Somewhere I heard that statement bantered around and like many other truisms expounded by my loving parents, learned teachers, devoted church school teachers, and trustworthy scout masters, it planted itself as indelibly in my brain as if it were a scriptural truth - and if it weren't a scriptural truth, it ought to be for none of these loyal leaders would tell anything that was wrong. Thus with such fine inspirational leaders, I abandoned caution and attacked the challenges of life much the same as a new crop of weeds tenaciously attacks a new plowed garden plot! Then suddenly these bits of wisdom had new rays of scientific light cast on them and my well planted truths were uprooted, or at least challenged by those hoes of truth and knowledge.
Recently one such experience caused me to shake the dirt off the roots of that statement, and for my birds' sake, I am sure that the greens that I feed my birds tomorrow will have been fertilized with today's experiences.
A young friend and I were enjoying each others companionship while we walked the banks of a small creek and knocked over the tall weeds so we could get to the small pebbles and splash them in the water. We sat in the shade of a small tree near a puddle of water and watched the numerous tadpoles that had very recently been a glob of frog eggs. l must admit that for just a moment l wished that my birds could produce that fast' Then my dreams were suddenly drawn back to reality by the breeze tickling my leg with a giant dandelion leaf. I picked it and added it to those we had already picked to feed to the birds. My young friend who is not familiar with birds or what they eat spied a group of lush leaves and picked them to add to his supply of bird feed. The milky sap began to flow from the stem. The birds would surely have eaten those leaves either out of trust in the judgement of their feeder or more probably because they have no other greens available. But then, what difference does it make for .. if the birds eat it, its got to be safe". Right? Wrong'
Consider that lush group of leaves that had been picked. It was only a poke weed. And even my old scoutmaster has said that poke was edible. I suppose he also said that it required careful cooking, but like many young people l hadn · t remembered that small part. Now. I know that the new green leaves can be very carefully prepared. but that they can also be quite toxic if not carefully prepared. Euell Gibbon's guidebooks provide the necessary precautions. But just to be safe, l' II pass the poke. Now, after a little more cautious study, I find that carefully prepared leaves are in fact edible, but not the roots and berries. But then, who would feed them to their birds?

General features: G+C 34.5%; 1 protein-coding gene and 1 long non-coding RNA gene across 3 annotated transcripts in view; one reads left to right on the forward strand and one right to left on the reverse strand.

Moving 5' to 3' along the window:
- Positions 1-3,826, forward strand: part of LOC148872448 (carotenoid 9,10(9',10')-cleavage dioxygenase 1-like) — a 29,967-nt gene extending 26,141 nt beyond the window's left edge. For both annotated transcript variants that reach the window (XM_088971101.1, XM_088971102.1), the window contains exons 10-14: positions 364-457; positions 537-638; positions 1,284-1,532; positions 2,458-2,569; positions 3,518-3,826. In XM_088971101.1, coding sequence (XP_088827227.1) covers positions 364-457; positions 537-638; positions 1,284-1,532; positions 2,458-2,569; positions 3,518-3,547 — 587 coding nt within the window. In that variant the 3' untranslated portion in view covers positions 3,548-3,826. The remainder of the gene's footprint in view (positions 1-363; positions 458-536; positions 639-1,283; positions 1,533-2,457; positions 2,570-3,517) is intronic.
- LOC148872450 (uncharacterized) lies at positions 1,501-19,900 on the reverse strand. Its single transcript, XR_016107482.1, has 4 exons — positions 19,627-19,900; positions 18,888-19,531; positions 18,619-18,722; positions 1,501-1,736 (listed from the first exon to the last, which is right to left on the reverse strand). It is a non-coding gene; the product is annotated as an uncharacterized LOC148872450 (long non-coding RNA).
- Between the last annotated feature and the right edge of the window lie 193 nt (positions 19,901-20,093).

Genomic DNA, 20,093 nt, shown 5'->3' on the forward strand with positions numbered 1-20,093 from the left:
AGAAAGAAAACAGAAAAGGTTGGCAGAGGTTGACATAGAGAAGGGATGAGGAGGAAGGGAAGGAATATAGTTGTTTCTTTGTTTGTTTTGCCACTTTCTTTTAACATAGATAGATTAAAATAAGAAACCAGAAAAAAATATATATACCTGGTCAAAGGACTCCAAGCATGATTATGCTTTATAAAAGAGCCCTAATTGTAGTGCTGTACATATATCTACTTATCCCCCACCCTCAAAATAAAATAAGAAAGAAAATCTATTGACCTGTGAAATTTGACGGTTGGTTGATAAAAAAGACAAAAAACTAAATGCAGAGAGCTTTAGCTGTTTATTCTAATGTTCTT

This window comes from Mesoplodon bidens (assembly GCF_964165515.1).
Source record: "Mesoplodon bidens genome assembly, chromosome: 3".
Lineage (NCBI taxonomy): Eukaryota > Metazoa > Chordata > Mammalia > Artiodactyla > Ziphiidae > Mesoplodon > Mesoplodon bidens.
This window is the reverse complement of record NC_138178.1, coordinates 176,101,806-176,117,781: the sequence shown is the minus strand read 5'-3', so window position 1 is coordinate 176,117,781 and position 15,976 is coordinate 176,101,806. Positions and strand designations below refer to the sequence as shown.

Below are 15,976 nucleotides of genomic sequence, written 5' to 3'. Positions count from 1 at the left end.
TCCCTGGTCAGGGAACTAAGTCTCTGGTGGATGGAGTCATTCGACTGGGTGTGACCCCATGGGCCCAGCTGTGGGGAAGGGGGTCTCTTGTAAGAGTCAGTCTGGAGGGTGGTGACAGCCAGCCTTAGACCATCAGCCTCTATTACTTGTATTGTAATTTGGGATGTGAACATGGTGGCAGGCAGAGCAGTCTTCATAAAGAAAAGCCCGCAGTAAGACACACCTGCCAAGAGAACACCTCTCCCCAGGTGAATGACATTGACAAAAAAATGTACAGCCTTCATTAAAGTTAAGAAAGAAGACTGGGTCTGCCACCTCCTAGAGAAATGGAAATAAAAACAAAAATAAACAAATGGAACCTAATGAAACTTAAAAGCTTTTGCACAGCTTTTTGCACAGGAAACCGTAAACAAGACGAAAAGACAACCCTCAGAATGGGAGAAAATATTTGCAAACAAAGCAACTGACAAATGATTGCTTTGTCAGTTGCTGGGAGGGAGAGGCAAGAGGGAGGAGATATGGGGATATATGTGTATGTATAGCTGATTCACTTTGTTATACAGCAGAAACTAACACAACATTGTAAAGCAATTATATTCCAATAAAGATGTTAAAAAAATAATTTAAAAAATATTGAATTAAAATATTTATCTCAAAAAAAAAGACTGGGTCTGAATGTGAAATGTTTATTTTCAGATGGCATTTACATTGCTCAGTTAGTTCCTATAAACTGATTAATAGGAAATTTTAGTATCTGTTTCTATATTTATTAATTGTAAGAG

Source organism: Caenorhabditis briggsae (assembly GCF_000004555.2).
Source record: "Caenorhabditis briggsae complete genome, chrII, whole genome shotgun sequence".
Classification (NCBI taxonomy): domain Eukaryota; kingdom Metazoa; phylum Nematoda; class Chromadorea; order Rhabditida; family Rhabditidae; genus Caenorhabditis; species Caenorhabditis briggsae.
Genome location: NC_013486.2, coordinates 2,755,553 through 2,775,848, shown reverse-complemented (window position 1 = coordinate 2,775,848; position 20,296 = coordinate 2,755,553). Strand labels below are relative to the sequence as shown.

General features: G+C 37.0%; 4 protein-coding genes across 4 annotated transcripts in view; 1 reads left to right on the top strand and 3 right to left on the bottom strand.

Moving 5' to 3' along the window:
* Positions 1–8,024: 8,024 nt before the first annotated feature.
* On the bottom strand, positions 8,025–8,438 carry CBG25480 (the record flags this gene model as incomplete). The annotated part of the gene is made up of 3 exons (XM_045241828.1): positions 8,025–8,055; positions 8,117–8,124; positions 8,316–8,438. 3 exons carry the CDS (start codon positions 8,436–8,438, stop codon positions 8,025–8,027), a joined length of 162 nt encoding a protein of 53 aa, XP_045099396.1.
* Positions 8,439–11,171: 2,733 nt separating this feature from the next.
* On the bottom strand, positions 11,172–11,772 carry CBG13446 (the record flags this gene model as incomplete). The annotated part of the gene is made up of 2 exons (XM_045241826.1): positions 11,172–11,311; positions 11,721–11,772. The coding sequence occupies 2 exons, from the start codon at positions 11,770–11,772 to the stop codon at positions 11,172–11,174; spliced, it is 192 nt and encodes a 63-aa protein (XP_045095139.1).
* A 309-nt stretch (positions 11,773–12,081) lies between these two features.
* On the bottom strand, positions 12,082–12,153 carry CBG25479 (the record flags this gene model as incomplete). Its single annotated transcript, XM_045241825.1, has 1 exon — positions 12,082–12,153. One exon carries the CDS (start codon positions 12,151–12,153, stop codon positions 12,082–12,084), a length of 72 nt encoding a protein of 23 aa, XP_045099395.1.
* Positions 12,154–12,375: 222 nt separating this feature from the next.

As a result of this food gathering event, I read a couple of articles on edible and non-edible weeds. l find that there are more than 700 poisonous plants in the Americas. Many of these are along the streams. highways, alleys and yard fences where bird fanciers have been encouraged to gather greens for their birds. One contemporary aviculturist has written that the pollution from the automobile exhausts that is absorbed by or that falls on the leaves of the roadside weeds are not harmful to the birds. Pollutants may not kill the birds, at least not as fast as some of the plants themselves.
So much for poke.
I remember a hog we had. After my mother had prepared a fine strawberryrhubard pie, I fed the slop- including the rhubard leaves - to the hog. Yes. I remember a hog we had 1 That hog had at least been smart enough to avoid the thorn apple or jimson weed whose wide green leaves might easily have attracted anyone who believed the truism "the darker green the leaves. the better for the birds". This dark green leafed plant with the large white flowers has an equally colorful history which extends into the preRevolutionary War days in Jamestown. Virginia, when the British Troops were attempting to control Bacon's Rebellion. The British Soldiers cleaned and cooked the leaves of the DATU RA for greens and found that they had intoxicating effects. This news of the Jamestown weed and its effect quickly spread to other areas and the name was soon corrupted to jimson. Cautious research proves that the toxins of this plant can cause insanity. stupor and death. In fact, it was used by the South American Chibcha Indians to sedate their human sacrifices!
But back to home again where plant poisoning ranks third in poisoning our children in their homes. (Drugs and cleaning agents rank first and second.) One doe not have to be alerted only to the toxic plants in the fields. barnyards, and other.....